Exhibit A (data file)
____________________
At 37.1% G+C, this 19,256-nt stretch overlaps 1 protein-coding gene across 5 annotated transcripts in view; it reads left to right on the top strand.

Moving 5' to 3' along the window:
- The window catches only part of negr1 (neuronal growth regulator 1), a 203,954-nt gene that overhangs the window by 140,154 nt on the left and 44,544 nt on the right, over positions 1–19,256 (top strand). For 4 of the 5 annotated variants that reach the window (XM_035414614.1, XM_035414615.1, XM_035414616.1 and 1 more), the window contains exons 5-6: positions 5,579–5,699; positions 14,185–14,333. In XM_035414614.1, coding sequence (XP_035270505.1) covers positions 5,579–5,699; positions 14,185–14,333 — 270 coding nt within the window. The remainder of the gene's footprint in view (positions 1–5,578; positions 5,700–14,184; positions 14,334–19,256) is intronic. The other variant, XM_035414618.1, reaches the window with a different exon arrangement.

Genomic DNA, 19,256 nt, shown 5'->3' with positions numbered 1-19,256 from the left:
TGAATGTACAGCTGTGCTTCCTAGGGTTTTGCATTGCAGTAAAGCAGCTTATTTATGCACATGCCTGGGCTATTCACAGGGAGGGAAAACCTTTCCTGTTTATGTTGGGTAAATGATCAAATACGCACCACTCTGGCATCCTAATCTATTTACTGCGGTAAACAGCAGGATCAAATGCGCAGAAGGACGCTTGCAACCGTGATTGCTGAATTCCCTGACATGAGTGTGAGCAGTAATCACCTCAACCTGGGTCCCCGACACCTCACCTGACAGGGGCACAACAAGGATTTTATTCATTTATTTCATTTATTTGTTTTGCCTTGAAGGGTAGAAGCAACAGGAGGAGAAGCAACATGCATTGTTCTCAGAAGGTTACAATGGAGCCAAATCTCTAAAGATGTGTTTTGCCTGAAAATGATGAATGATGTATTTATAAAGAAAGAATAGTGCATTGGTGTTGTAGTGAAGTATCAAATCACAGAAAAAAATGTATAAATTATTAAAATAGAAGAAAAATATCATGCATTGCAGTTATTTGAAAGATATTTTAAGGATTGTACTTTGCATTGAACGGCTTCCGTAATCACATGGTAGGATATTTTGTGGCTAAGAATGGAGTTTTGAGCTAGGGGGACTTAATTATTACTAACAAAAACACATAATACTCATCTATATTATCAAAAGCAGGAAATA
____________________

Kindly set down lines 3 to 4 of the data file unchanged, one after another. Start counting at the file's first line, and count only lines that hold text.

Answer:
- The window catches only part of negr1 (neuronal growth regulator 1), a 203,954-nt gene that overhangs the window by 140,154 nt on the left and 44,544 nt on the right, over positions 1–19,256 (top strand). For 4 of the 5 annotated variants that reach the window (XM_035414614.1, XM_035414615.1, XM_035414616.1 and 1 more), the window contains exons 5-6: positions 5,579–5,699; positions 14,185–14,333. In XM_035414614.1, coding sequence (XP_035270505.1) covers positions 5,579–5,699; positions 14,185–14,333 — 270 coding nt within the window. The remainder of the gene's footprint in view (positions 1–5,578; positions 5,700–14,184; positions 14,334–19,256) is intronic. The other variant, XM_035414618.1, reaches the window with a different exon arrangement.

Genomic DNA, 19,256 nt, shown 5'->3' with positions numbered 1-19,256 from the left: